The claim brought by former DCI David McKelvey and his former colleague DC Darren Guntrip alleges that the force failed to protect them during a difficult organised crime operation and that evidence of political and police corruption was repeatedly covered up or ignored.
Police lawyers sought to prevent publication of the contents of the legal claim during a private hearing in front of Master Barbara Fontaine at the High Court nine months ago.
She granted the secrecy order at the same time as the Met faced criticism in parliament from MPs over its mistreatment of police whistleblowers.
The Met said it was seeking to protect the officers’ safety and its methodology against organised crime by keeping the legal documents secret. But the claimants suspect the intention was to protect the force from criticism over its alleged failure to tackle “systemic” corruption.
The secrecy order was rescinded on 20 July during a pre-trial hearing, paving the way for the file to be unsealed within days.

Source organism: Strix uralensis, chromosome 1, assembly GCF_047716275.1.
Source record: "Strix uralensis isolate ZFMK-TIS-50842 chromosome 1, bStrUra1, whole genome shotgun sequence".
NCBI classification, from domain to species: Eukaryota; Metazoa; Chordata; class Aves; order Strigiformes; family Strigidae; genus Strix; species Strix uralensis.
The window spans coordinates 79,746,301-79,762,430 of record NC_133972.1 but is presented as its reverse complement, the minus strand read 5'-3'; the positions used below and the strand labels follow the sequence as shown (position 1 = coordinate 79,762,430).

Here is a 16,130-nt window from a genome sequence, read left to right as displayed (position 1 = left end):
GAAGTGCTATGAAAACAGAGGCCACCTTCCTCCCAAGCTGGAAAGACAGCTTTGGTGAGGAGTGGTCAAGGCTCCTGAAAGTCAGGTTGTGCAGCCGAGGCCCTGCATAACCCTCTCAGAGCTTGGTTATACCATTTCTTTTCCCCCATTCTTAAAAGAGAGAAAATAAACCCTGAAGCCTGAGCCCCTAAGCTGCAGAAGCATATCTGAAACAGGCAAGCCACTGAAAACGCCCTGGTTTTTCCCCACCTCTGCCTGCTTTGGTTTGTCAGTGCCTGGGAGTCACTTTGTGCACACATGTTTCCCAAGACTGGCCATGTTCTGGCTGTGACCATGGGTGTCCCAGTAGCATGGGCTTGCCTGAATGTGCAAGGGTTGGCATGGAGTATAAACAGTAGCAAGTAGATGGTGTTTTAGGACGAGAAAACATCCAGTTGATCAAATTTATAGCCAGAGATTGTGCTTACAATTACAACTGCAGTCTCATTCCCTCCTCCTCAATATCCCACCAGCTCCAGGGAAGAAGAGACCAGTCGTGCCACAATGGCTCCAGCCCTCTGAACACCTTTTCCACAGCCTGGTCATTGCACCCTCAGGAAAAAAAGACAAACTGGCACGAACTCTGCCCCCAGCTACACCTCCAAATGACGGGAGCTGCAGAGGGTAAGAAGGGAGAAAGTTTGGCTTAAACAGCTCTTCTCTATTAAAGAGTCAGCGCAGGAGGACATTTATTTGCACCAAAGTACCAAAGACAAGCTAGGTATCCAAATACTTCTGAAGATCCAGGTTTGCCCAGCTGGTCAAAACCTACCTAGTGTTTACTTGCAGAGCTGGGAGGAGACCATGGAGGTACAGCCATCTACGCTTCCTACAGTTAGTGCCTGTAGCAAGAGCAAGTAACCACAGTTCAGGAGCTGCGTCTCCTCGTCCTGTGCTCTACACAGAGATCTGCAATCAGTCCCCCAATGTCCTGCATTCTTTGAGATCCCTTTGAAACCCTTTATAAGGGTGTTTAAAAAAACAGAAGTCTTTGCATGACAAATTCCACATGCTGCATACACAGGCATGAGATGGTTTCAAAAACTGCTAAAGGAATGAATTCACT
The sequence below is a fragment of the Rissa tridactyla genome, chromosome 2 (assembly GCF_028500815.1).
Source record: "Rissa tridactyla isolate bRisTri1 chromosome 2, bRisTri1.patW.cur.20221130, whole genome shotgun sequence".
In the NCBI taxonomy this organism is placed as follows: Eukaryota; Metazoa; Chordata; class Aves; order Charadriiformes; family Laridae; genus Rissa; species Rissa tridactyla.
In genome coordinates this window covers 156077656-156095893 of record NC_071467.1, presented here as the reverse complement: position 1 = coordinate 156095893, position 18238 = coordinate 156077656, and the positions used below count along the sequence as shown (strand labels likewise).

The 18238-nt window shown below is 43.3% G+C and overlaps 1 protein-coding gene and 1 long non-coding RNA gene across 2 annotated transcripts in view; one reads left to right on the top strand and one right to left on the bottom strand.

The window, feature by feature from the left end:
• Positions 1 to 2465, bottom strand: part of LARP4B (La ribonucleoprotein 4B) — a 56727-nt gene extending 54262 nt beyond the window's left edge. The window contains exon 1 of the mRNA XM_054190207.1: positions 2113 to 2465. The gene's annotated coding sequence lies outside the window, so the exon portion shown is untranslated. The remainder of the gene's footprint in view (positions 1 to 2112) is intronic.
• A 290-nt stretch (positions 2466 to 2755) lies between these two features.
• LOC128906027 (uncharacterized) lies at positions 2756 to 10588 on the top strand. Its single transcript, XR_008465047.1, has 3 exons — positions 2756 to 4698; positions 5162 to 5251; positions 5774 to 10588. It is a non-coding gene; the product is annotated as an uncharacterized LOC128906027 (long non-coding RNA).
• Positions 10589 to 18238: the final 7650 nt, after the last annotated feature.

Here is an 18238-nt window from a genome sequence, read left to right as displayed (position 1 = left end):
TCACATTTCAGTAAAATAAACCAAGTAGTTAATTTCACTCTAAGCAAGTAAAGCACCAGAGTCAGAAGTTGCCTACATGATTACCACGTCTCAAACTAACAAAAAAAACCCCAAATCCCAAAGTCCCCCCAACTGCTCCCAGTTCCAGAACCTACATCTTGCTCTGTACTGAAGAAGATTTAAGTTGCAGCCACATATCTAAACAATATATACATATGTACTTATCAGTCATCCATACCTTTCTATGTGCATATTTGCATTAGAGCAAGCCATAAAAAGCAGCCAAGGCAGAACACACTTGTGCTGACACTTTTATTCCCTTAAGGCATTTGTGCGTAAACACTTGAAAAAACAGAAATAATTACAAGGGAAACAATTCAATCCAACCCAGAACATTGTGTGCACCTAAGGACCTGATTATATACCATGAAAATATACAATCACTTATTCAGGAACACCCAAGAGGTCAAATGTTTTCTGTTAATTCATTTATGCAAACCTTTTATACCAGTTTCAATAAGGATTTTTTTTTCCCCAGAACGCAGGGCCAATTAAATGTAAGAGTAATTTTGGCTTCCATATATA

After being contacted by BuzzFeed News yesterday, Bank officials began a frantic search of its paper archives, while lawyers were dispatched to the High Court to seek access to references to Beregon in the case file. They are also seeking access to transcripts of The Suit’s bugged phone calls.
After examining personnel records, a spokesperson for the Bank confirmed that no leaker had been identified, disciplined, or sacked.
“The Bank of England was approached regarding a potential issue by the police at the time," he said. "The Bank followed up and nothing was found to substantiate the claims of a leak.
“Any member of the Bank’s staff signs the Bank’s Declaration of Secrecy … There are also strict purdah rules about policymakers speaking on or off the record in the days before a monetary policy decision. MPC decisions have always been tightly held … The Bank has the means to watch out for any surprise or premature market moves before a key policy decision is announced.”
The Met said it was “not prepared to comment on highly selective elements from a complicated and long running case outside of the court process” but that it would “continue to defend the claim”.
The National Crime Agency, whose forerunner the National Crime Squad ran Operation Beregon, declined to comment.
Michael Gillard is an investigations correspondent for BuzzFeed UK. He is the author of Untouchables and For Queen & Currency.
Contact Michael Gillard at Michael.Gillard@buzzfeed.com.